I was in favor of a lengthy ‘primary’ style leadership contest for the Labour Party, but the two week show-down is working pretty well. Mostly because the Nats can’t really negotiate with the Maori Party until the specials come in, so they can’t form a government, so there’s a media vacuum that Shearer and Cunliffe can fill. And the leadership of the party will be done and dusted by the holidays, which gives the new leader a break to plan and put together a team and a strategy over Christmas and New Years.
The pro-Shearer right-wing conspiracy
I think people like Michelle Boag and David Farrar endorsed Shearer because (a) they were genuinely impressed by him, and (b) he stood no show of winning the leadership battle, which was a contest between Cunliffe and Parker, so (c) supporting Shearer was a nice way to undermine whoever eventually won, while still voicing a genuine opinion. The Nats ‘researchers’ will now be working over-time to try and find dirt to throw at Shearer, so I expect to see ‘serious questions’ raised about him in the event he takes over the party.
Performances on the Sunday talk shows
I thought Cunliffe was ‘better’, but only marginally so, and not to a degree proportionate to his superior political experience. I have this (unfounded) theory that the Labour Party has decided to commission a nationwide poll in the week before the caucus decision, and that this will help inform the undecided voters in the caucus – which is why we have, say, Cunliffe announcing Labour needs to clean out the old guard, when he needs some of the ‘old guard’ to vote for him.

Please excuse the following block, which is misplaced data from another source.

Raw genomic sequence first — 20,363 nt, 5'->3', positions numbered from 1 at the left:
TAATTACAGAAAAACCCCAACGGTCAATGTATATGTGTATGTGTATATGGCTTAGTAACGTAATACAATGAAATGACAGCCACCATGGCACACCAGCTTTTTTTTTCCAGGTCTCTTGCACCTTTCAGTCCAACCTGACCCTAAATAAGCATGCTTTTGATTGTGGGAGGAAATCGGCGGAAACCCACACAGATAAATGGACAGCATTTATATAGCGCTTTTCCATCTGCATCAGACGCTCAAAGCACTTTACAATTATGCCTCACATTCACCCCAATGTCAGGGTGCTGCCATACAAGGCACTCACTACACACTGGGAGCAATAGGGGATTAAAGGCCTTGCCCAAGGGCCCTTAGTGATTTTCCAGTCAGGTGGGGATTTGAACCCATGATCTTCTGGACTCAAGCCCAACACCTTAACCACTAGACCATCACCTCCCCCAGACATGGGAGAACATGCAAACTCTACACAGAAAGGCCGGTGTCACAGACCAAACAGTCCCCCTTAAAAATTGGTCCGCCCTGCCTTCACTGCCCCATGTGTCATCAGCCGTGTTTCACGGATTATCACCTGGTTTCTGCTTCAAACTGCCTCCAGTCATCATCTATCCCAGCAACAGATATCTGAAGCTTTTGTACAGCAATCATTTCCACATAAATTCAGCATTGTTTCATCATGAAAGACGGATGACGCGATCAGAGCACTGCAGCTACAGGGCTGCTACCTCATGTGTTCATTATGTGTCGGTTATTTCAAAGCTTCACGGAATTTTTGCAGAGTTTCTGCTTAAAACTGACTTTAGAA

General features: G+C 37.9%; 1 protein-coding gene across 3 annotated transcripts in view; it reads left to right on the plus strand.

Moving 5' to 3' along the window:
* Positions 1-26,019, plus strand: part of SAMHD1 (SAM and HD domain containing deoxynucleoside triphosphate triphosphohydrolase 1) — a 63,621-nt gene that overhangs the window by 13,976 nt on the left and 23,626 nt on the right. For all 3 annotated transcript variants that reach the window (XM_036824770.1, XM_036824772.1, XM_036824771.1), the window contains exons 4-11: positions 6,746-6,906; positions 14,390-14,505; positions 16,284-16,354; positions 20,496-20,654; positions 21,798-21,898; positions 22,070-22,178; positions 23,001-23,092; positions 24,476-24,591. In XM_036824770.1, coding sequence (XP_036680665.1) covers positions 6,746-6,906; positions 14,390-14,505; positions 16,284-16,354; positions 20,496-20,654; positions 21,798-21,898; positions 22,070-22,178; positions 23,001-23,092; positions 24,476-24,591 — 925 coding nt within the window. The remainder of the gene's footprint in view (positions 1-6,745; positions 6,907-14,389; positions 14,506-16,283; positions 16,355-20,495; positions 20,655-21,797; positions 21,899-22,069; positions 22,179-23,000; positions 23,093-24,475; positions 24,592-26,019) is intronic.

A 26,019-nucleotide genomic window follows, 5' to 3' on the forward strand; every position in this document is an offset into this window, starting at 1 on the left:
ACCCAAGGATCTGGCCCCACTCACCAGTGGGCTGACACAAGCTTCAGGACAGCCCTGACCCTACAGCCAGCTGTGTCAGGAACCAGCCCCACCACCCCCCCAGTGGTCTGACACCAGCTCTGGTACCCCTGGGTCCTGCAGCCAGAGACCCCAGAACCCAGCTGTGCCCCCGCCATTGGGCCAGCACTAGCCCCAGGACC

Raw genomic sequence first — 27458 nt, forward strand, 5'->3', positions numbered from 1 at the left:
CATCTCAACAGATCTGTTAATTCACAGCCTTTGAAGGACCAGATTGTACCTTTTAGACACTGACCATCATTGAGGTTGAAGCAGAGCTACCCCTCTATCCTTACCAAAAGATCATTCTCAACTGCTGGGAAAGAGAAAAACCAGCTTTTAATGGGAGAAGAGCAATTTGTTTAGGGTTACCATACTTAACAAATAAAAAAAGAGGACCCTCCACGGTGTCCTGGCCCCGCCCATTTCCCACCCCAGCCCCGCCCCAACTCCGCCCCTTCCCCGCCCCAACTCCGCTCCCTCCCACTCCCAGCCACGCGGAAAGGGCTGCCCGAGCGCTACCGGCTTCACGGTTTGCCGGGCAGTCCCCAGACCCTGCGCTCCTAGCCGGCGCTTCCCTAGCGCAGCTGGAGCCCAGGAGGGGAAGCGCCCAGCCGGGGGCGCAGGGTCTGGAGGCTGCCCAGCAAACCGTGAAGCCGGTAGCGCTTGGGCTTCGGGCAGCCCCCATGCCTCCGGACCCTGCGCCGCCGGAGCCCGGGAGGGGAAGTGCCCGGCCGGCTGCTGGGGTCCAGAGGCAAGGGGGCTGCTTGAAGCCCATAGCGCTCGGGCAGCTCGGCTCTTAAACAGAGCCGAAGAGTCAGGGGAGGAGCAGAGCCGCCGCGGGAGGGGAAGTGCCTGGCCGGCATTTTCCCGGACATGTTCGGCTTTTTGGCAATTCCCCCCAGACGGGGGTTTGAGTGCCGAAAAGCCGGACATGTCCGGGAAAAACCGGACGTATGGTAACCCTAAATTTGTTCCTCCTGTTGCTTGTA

Strategy going forward
In one of the debates Cunliffe announced that the Labour Party needed to win votes back off the Greens. Maybe I’m just sensitive to this because I voted Green this election, but this seems like a zero-sum strategy.
Labour lost votes in three directions this year: low turn-out among core-demographics, centrist voters voting National or New Zealand First, and urban liberals voting Green. I guess Cunliffe would say that the party needs to address all of those issues – but you can’t really pivot left to peel urban liberals off the Greens, and also move right and win back National-leaning centrist voters, because both National, New Zealand First and the Greens can then wedge-issue Labour on both fronts. And even if you DO win, say, 5% of the vote off the Greens, when the elections done and dusted and you’re trying to form a government you still have the exact same number of seats for a centre-left coalition.
In addition to that, one of Labour’s big problems is that they can’t win marginal electorate seats because the Green candidates split the left-wing vote. Going to war against the Greens isn’t likely to solve that.
Re-building the Labour party
There seems to be consensus that Labour needs to (a) rebuild and (b) distance themselves from the Clark era. I think these two things are linked. Clark was party leader for seventeen years – this may even be a record – and during that period the party transitioned from an FPP to an MMP electoral system. And Helen Clark handled this transition very well, but because of her personal genius, none of the party processes and institutions were updated to reflect the new environment – which is why Labour’s candidate selection and party list process seem so broken.